But given the correct circumstances and proper measuring, this tactic allows a competent shooter with a capable rifle, to accurately hit a target that the shooter cannot even see from his shooting position. It sounds wacky, but it worked, perfectly and easily. Bryan Morgan, along with his instructor staff mentored around 30 shooters to hitting the “hidden target” every time. The observers made adjustments for wind calls, telling shooters when to hold on the reticle center, and when to adjust for left or right windage. Otherwise, it was simply aiming at the reference point that shooters could see from both positions.

plunging

Generally, it is always a given when working with firearms to “Know your Target and what lies beyond and in-between”. In addition to never discharging a firearm at something you cannot identify correctly, or even firing at an animal on a hunt when you know the shot won’t result in an as painless as possible death. However, this drill supersedes these rules in two situations that I can think of. The first one would be purely skills based. Being able to complete this drill on a shooters own, shows a high degree of competency and understanding of the rifle. Indeed, had Bryan Morgan and his staff not been there to show me, I would have taken me a long time to figure out how to successfully engage the hidden target. The second situation could be a Military/LE one, in that an assailant is behind a barricade at long range, where this kind of “Plunging Fire” shot can be used because attempting to bring the assailant down at all costs is a necessary measure.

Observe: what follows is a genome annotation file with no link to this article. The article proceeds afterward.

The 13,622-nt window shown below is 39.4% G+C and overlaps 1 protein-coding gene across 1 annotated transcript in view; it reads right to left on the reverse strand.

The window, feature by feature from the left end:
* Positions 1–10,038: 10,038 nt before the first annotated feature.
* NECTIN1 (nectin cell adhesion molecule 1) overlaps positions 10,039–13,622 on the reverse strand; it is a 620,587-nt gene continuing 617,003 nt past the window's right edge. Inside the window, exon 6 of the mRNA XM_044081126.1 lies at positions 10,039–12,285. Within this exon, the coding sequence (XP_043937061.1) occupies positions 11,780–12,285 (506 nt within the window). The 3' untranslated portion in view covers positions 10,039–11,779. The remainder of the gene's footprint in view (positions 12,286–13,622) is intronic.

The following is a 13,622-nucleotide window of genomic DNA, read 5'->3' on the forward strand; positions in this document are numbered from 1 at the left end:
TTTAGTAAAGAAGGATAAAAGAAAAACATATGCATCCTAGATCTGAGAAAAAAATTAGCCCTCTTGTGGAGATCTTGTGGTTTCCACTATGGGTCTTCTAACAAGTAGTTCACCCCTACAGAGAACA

harrypope

Harry Pope’s Legacy

Over the course of the event, during one of the accuracy talks by Bryan, the topic of left hand twist barrels came up, and their potential for superior accuracy. At first this is a puzzling concept, but once explained, it makes sense.